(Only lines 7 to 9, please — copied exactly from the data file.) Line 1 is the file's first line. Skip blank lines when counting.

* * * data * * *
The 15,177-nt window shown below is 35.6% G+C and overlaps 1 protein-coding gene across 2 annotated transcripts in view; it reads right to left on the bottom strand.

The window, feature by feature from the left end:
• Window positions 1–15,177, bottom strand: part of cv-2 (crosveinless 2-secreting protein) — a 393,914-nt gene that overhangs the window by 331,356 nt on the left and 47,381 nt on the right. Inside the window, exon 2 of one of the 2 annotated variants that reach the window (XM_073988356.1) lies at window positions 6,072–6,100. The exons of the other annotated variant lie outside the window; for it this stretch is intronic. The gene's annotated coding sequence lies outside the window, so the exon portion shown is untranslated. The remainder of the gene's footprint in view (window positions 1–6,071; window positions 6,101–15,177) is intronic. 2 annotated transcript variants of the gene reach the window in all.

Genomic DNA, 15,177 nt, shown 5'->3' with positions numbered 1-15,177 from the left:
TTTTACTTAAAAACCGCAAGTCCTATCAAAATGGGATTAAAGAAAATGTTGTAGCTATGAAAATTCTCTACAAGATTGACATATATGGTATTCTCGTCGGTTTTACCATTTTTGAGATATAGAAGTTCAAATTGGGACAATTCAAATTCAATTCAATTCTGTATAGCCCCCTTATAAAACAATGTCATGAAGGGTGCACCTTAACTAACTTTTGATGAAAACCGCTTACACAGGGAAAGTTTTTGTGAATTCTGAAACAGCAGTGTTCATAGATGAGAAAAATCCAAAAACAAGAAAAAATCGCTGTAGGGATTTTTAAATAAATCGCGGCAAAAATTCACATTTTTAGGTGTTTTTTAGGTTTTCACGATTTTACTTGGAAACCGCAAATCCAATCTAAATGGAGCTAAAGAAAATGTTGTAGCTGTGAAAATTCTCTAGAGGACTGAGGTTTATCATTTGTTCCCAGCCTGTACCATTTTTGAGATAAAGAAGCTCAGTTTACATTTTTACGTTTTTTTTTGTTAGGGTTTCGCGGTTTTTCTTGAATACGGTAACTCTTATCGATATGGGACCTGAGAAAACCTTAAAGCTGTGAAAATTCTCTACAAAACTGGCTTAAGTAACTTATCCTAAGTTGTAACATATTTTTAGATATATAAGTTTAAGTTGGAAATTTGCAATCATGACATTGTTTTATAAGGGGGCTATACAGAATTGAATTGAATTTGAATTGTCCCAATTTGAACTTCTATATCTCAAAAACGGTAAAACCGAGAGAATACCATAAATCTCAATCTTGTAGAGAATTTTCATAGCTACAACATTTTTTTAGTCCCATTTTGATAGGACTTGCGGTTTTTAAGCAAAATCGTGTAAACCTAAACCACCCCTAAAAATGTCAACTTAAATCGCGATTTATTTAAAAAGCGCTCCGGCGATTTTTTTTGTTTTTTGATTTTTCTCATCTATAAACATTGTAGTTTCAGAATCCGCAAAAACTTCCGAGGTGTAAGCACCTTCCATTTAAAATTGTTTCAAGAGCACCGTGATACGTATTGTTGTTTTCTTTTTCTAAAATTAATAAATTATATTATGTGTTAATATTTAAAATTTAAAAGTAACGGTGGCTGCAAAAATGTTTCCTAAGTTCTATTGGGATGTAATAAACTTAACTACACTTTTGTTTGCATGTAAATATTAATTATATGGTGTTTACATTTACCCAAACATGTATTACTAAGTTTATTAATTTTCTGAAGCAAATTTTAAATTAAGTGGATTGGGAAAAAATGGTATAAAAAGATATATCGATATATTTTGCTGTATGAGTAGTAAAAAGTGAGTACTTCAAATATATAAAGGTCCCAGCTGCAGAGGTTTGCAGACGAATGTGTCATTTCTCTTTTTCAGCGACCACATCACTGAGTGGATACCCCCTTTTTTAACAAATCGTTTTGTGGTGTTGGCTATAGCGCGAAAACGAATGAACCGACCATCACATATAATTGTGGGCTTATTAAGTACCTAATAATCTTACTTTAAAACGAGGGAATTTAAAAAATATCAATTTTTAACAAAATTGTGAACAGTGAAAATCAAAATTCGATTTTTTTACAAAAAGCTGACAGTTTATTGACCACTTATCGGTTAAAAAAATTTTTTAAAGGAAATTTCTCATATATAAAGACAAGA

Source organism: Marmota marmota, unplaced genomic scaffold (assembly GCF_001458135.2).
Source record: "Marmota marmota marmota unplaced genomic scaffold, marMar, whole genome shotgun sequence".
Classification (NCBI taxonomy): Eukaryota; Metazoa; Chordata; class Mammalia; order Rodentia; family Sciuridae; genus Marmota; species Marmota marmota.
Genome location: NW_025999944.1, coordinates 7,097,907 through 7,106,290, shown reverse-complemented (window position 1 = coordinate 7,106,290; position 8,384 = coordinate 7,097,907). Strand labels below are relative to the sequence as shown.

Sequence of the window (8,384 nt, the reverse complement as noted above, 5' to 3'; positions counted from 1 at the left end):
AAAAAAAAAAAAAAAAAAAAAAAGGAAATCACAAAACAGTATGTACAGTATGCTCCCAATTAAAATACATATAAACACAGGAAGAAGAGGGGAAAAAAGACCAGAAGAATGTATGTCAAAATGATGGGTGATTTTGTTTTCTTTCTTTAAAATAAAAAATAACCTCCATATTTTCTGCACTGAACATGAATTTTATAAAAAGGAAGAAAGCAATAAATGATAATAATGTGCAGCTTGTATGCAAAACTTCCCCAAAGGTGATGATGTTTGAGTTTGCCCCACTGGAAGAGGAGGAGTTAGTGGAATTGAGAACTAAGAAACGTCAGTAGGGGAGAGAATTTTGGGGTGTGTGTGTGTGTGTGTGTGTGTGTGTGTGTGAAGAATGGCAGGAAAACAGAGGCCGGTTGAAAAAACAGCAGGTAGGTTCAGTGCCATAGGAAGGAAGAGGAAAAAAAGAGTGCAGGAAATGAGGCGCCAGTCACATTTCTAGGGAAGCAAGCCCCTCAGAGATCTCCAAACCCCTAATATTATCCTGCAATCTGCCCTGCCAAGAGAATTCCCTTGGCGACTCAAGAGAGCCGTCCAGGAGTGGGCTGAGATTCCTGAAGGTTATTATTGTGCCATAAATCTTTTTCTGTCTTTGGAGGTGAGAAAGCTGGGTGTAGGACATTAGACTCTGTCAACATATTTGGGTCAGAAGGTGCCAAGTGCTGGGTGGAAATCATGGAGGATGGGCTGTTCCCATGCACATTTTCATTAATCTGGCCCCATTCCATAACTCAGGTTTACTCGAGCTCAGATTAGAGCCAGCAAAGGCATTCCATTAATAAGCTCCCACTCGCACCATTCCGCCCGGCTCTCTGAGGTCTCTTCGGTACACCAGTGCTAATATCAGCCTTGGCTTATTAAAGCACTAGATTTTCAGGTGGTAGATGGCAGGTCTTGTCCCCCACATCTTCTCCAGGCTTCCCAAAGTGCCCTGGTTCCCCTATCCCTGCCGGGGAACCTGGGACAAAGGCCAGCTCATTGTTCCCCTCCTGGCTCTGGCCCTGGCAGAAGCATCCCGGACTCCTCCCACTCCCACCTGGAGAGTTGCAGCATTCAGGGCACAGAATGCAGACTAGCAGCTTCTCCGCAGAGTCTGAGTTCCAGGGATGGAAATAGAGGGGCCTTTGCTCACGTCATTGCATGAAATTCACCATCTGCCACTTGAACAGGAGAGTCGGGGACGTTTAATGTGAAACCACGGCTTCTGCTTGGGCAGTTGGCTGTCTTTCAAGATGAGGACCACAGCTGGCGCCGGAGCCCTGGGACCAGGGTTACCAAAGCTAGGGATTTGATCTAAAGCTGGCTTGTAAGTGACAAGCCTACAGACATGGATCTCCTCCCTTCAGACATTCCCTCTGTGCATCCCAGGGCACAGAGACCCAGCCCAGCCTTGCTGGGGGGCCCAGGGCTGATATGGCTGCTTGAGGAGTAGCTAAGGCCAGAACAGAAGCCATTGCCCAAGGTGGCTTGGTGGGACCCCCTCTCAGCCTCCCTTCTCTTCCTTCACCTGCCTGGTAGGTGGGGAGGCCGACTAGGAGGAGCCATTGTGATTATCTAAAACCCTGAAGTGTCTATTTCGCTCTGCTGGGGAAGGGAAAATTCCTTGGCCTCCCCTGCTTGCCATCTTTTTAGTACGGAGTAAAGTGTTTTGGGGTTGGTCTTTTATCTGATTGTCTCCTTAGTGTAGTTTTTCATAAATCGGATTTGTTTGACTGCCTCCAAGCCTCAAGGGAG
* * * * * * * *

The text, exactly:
Source record: "Marmota marmota marmota unplaced genomic scaffold, marMar, whole genome shotgun sequence".
Classification (NCBI taxonomy): Eukaryota; Metazoa; Chordata; class Mammalia; order Rodentia; family Sciuridae; genus Marmota; species Marmota marmota.
Genome location: NW_025999944.1, coordinates 7,097,907 through 7,106,290, shown reverse-complemented (window position 1 = coordinate 7,106,290; position 8,384 = coordinate 7,097,907). Strand labels below are relative to the sequence as shown.